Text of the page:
Grasslands and Climate Change

How will grasslands respond to the rapid threat of climate change? A new book in the Ecological Reviews series, edited by scientists from Southern Illinois University and University of Guelph, brings together international experts to answer this question.

Published by the British Ecological Society and Cambridge University Press, Grasslands and Climate Change brings together experts from around the world to explore how grassland ecology and climate change interact in the Anthropocene era.

We challenged the authors to think about how ecologists should address the issue of climate change in grasslands, what changes are already occurring, and what we can do to deal with these changes. David Gibson

Grasslands are the most extensive terrestrial biome on Earth and are critically important for forage, biodiversity, and ecosystem services. This book reviews almost 30 years of knowledge on the effects of climate change on world grasslands, a process we are only just starting to understand.

Edited by David Gibson (Southern Illinois University) and Jonathan Newman (University of Guelph), the book identifies vital research and conservation needs to ensure grassland ecosystems remain environmentally sustainable under climate change, and highlights how ecologists can contribute to climate change mitigation.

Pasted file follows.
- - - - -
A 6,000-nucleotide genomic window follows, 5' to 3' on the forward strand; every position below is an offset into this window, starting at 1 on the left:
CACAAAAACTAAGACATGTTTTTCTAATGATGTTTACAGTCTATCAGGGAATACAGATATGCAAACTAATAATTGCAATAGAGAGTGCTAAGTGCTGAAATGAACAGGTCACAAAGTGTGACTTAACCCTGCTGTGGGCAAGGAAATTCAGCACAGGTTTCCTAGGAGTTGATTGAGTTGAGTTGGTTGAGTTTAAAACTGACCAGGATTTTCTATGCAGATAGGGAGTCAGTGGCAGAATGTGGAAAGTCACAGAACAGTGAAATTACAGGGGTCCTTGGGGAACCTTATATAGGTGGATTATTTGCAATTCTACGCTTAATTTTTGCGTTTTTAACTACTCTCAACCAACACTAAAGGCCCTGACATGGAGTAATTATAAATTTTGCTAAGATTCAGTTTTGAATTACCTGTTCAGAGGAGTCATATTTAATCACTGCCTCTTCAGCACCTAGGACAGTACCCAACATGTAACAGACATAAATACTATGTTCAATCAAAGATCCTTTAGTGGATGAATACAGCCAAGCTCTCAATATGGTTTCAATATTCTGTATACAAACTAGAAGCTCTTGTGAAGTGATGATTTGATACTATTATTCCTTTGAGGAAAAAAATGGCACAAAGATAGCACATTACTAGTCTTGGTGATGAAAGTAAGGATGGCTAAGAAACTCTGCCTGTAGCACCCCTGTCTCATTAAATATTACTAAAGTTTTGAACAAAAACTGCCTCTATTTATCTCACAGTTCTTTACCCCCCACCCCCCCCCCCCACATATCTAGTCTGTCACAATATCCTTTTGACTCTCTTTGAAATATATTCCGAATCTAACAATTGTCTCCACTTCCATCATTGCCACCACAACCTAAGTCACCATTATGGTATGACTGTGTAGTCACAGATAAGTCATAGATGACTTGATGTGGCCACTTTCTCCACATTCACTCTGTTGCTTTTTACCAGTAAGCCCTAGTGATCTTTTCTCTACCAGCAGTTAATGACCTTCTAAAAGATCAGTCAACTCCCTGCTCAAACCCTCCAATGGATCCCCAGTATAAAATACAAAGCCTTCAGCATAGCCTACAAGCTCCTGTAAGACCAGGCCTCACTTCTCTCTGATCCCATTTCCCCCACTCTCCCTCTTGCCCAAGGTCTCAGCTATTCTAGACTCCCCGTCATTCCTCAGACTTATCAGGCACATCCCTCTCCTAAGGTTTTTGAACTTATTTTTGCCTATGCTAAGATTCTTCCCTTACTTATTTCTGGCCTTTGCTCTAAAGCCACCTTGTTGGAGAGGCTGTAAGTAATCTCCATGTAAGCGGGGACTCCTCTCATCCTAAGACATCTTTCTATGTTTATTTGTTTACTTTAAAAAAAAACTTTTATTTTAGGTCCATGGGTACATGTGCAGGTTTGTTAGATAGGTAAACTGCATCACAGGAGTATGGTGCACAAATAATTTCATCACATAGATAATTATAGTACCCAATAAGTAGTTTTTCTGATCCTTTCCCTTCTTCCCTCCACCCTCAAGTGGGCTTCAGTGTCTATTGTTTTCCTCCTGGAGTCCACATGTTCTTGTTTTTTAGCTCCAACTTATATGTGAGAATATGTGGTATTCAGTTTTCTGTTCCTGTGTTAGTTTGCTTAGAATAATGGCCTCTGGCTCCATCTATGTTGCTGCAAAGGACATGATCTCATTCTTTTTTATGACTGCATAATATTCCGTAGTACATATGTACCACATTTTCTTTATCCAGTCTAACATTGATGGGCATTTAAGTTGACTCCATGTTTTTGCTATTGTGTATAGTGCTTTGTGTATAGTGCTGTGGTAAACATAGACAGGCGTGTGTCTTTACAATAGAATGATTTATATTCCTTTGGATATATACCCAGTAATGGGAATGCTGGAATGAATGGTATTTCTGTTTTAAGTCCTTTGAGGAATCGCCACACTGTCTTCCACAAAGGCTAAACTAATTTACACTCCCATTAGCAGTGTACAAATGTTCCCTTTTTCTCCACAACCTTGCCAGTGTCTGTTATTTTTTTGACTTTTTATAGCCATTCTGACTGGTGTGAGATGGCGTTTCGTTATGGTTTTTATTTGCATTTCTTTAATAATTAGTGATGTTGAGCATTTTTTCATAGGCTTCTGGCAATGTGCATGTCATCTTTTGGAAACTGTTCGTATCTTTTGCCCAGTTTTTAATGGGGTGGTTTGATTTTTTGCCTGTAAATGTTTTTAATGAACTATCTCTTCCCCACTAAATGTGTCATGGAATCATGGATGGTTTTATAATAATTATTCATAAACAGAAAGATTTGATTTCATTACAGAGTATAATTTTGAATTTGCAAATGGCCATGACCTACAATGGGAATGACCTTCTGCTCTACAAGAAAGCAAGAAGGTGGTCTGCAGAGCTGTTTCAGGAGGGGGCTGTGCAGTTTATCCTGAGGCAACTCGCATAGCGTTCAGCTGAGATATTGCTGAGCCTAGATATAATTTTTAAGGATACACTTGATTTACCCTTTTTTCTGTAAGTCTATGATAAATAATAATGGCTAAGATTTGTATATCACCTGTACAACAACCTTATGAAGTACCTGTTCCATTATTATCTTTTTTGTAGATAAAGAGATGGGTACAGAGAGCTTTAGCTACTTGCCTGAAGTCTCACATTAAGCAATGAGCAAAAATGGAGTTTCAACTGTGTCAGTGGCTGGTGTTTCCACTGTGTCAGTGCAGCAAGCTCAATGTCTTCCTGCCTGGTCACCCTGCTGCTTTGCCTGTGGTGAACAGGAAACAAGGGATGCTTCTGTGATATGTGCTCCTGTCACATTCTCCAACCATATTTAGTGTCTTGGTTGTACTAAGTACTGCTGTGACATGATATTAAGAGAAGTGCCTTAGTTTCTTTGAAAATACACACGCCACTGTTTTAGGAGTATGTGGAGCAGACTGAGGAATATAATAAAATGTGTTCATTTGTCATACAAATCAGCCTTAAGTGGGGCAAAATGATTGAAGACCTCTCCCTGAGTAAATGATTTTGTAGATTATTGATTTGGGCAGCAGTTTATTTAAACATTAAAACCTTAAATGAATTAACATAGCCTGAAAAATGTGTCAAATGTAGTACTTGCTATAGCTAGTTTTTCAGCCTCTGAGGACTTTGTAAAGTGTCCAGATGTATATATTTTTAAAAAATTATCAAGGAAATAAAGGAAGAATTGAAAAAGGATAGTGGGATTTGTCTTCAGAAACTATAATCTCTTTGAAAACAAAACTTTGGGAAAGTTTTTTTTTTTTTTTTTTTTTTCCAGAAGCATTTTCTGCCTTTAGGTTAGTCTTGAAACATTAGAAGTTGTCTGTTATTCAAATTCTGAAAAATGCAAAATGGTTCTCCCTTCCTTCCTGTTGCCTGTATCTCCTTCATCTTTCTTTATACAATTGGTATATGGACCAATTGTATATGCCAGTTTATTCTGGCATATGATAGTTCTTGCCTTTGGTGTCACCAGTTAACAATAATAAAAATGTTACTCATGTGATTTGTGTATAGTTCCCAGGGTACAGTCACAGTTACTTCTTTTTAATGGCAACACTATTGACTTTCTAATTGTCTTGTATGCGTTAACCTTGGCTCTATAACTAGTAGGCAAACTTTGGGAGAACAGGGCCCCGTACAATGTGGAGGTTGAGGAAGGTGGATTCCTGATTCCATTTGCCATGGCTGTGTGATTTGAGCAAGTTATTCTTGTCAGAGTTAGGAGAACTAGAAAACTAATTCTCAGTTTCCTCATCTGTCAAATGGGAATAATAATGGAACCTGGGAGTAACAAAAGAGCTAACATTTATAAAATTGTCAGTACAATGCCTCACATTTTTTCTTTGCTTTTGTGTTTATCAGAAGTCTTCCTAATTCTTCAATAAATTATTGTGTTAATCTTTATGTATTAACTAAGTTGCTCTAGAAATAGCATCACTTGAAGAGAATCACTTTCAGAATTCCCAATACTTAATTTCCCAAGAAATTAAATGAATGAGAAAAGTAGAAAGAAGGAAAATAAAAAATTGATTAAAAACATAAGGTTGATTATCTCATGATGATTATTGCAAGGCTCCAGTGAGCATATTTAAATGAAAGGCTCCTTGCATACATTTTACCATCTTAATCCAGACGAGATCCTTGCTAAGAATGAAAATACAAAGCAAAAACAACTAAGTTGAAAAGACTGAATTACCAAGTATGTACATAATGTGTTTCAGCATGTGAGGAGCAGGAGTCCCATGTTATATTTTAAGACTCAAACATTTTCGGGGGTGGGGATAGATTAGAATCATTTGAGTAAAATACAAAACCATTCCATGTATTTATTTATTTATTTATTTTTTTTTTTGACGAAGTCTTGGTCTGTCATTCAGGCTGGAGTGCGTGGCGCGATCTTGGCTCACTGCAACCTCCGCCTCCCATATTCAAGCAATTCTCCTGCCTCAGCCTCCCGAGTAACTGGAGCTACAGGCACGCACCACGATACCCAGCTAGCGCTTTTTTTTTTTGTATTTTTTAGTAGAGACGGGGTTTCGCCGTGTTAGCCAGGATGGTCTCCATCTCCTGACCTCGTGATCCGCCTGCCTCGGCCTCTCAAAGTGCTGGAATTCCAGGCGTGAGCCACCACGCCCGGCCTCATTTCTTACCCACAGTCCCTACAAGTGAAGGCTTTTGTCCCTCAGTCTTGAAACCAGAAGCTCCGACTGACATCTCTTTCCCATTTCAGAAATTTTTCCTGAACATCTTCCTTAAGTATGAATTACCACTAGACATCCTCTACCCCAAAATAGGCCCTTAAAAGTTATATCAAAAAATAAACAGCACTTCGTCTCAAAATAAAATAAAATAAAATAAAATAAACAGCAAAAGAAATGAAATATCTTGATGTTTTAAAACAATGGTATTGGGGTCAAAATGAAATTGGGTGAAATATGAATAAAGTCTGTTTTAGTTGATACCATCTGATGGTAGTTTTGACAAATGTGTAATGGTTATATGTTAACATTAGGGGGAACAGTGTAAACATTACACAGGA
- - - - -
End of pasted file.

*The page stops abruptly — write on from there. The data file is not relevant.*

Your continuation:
The book’s global nature will appeal to a broad range of readers, from ecologists and conservation biologists to policymakers and practitioners. Written for a scientifically literate readership, it also acts as a key resource for advanced undergraduate and graduate courses.

Grasslands and Climate Change, edited by David J. Gibson and Jonathan A. Newman, is published on 21 March 2019. The book is part of the British Ecological Society’s Ecological Reviews series published with Cambridge University Press, which aims to be a source of ideas and inspiration for ecologists at all career levels. It is available for purchase here (£34.99 for paperback, ISBN 9781316646779). BES members get 25% off all titles in the Ecological Reviews series.

Read more about the book on the Journal of Ecology blog.